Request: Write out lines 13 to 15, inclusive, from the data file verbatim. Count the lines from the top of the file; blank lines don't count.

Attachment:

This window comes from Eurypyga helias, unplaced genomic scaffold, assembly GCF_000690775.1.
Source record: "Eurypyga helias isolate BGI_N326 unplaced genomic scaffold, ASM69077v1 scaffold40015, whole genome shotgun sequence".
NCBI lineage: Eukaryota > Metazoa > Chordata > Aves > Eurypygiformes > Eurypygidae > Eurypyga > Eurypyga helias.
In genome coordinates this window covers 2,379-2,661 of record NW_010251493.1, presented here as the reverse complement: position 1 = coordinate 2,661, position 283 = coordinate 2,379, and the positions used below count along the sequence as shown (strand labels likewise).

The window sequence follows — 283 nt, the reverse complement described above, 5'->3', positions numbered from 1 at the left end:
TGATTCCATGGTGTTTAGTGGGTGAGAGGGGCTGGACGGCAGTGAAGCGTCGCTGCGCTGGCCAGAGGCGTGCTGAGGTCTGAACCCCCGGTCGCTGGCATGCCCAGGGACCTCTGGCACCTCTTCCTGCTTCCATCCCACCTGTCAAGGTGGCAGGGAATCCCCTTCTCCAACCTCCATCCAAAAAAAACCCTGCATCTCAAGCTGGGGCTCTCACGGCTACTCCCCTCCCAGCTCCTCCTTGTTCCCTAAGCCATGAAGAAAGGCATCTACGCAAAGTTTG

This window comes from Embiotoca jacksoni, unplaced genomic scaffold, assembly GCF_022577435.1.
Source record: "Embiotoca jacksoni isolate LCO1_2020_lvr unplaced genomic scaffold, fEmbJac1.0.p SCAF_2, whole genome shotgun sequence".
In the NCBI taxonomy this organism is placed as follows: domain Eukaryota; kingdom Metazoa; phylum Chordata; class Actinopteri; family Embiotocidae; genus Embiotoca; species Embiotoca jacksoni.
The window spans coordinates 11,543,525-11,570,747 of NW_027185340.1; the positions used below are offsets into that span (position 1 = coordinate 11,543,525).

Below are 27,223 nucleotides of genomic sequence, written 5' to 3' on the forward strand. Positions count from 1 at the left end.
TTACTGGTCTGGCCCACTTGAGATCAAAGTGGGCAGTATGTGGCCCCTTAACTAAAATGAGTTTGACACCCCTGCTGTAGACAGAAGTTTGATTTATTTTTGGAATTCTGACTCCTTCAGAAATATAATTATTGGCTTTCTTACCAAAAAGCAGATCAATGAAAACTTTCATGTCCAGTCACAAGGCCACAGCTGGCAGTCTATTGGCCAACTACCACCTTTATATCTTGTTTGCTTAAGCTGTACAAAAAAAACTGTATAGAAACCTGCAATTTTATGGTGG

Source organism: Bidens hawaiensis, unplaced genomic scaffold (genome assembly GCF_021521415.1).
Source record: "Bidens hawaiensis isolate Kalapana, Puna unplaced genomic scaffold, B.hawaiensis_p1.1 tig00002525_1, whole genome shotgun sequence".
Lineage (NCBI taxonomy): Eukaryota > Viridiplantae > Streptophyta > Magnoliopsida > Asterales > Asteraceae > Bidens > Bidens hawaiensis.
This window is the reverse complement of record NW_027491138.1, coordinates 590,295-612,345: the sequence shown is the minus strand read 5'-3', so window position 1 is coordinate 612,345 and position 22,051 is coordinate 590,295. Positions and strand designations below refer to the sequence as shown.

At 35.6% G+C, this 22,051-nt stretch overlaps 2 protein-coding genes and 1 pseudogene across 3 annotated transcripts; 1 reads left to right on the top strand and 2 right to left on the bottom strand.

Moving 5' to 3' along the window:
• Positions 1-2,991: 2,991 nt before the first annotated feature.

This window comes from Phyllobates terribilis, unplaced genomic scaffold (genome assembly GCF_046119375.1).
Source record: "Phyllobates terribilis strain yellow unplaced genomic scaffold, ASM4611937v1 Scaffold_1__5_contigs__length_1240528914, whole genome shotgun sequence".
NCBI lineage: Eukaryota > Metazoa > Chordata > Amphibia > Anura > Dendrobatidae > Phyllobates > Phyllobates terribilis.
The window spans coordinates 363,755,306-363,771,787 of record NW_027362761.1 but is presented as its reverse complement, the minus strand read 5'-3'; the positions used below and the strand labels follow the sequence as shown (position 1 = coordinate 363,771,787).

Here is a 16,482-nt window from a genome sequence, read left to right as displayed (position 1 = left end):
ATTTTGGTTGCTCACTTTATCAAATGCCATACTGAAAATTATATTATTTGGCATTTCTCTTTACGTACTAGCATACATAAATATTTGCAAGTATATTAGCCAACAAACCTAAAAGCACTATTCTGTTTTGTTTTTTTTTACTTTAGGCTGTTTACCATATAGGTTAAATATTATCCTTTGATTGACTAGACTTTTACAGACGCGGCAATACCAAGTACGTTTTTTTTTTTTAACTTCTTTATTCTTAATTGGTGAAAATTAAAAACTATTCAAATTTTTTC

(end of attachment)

Source organism: Bidens hawaiensis, unplaced genomic scaffold (genome assembly GCF_021521415.1).
Source record: "Bidens hawaiensis isolate Kalapana, Puna unplaced genomic scaffold, B.hawaiensis_p1.1 tig00002525_1, whole genome shotgun sequence".
Lineage (NCBI taxonomy): Eukaryota > Viridiplantae > Streptophyta > Magnoliopsida > Asterales > Asteraceae > Bidens > Bidens hawaiensis.